Yusuf Othman, the National President of the Nigerian Association of Road Transport Owners (NARTO), highlights the challenges faced by transporters due to the high cost of operations in the downstream sector. He explains that since marketers cannot increase the pump price of petrol, they are unable to raise transportation costs, making business unsustainable for transporters.
In a related development, the Nigerian National Petroleum Company Limited (NNPCL) announced the appointment of three new Executive Vice Presidents. Oritsemeyiwa Eyesan was appointed as the new Executive Vice President, of Upstream; Olalekan Ogunleye as Executive Vice President, of Gas, Power, and New Energy; and Adedapo Segun as Executive Vice President, of Downstream. The appointments took immediate effect and led to the compulsory retirement of the three former Executive Vice Presidents.
As the Nigerian economy grapples with the rising cost of crude oil and currency depreciation, stakeholders in the downstream oil sector and the government must navigate these challenges to ensure a fair and sustainable pricing structure for petrol and other petroleum products: Impending Price Hike of Petrol Looms as Crude Oil Costs and Currency Depreciation Take Toll
Rising Crude Oil Prices and Exchange Rate Depreciation:
Experts in the downstream oil sector state that crude oil prices and the exchange rate of the Nigerian naira against the US dollar are major contributors to the cost of petrol. Over 80% of the petrol cost is attributed to these factors. Brent crude, the global benchmark for oil, recently reached $94 per barrel, the highest figure in 2023. Additionally, the Nigerian naira has weakened to N950 per dollar due to forex scarcity.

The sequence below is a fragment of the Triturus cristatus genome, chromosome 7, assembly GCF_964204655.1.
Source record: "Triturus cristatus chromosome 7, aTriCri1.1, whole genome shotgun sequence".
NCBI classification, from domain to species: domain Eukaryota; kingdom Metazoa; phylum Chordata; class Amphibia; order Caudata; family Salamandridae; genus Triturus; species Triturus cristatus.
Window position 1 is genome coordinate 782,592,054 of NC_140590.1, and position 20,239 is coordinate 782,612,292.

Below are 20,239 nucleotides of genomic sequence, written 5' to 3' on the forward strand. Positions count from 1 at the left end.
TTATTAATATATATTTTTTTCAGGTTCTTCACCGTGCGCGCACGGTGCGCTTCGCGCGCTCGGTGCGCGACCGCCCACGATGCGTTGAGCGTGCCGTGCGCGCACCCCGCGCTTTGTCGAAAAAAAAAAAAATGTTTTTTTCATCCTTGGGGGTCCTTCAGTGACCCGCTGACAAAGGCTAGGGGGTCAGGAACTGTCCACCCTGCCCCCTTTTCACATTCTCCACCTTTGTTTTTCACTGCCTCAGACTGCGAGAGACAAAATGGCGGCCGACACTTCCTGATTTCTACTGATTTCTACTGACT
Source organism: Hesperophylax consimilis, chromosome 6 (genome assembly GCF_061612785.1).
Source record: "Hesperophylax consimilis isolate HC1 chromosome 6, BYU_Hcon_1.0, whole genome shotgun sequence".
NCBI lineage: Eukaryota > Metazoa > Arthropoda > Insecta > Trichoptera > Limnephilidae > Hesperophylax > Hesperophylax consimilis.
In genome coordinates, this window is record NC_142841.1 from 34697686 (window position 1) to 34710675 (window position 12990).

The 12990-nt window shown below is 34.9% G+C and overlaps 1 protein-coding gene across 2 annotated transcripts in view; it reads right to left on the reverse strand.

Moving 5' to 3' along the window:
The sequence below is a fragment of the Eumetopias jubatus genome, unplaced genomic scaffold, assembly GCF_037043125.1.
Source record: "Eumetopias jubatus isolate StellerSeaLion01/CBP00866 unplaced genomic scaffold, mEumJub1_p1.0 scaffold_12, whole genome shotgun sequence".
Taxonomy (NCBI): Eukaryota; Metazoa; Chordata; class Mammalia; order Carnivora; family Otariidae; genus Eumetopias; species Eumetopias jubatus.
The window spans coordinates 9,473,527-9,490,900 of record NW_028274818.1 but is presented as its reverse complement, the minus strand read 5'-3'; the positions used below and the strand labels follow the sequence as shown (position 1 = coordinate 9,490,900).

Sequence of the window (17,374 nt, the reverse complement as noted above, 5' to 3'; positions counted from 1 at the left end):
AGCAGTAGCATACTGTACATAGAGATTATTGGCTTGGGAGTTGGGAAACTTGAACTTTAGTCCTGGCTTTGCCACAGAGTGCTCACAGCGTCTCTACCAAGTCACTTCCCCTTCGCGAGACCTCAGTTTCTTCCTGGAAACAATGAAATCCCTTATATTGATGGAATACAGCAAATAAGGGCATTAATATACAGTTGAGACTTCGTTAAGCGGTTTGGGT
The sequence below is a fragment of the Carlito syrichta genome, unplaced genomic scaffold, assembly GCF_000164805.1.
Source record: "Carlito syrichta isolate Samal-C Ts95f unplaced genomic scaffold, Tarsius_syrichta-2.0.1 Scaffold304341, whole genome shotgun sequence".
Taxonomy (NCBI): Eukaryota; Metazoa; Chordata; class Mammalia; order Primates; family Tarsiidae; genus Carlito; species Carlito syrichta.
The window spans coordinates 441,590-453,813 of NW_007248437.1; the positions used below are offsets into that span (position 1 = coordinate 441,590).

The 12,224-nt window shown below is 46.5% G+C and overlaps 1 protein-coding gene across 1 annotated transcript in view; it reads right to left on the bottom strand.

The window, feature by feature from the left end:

While the government and the Nigerian National Petroleum Corporation (NNPC) assert that petrol subsidies have been eliminated through deregulation, industry operators argue that a quasi-subsidy is still in place. They believe that with the surge in crude oil prices, the cost of petrol should increase accordingly. The current price cap of N617 per liter is seen as a quiet return of subsidies on petrol.
Industry Stakeholders’ Perspectives:
Oil marketers express concerns about the potential petrol price hike. They argue that the current pricing does not reflect the appreciation of the US dollar and the increase in crude oil prices. The Nigerian Association of Road Transport Owners (NARTO) supports these concerns, emphasizing that the price cap makes it difficult for marketers to comply with increased transportation costs.
Challenges Faced by Marketers and Transporters:
The increasing gap between the official and parallel market exchange rates poses challenges for investors who import products after the removal of petrol subsidies. They are struggling to recoup their investments due to the depreciation of the Nigerian currency. Transporters also face difficulties as they cannot raise transportation costs without an increase in the pump price of petrol, making their businesses unsustainable.
Calls for Transparency and Clarity:
Industry stakeholders call on the government to be transparent about fuel subsidies. They suggest that if the government claims to have removed subsidies, it should not moderate prices in a way that contradicts this stance. Stakeholders urge the government to clearly state its intention regarding subsidies to avoid confusion among oil marketers and the public.
Executive Appointments in NNPC:
The Nigerian National Petroleum Company Limited (NNPCL) recently appointed three new Executive Vice Presidents in the areas of upstream, gas, power, and new energy, and downstream. The appointments took effect immediately, leading to the compulsory retirement of the former Executive Vice Presidents.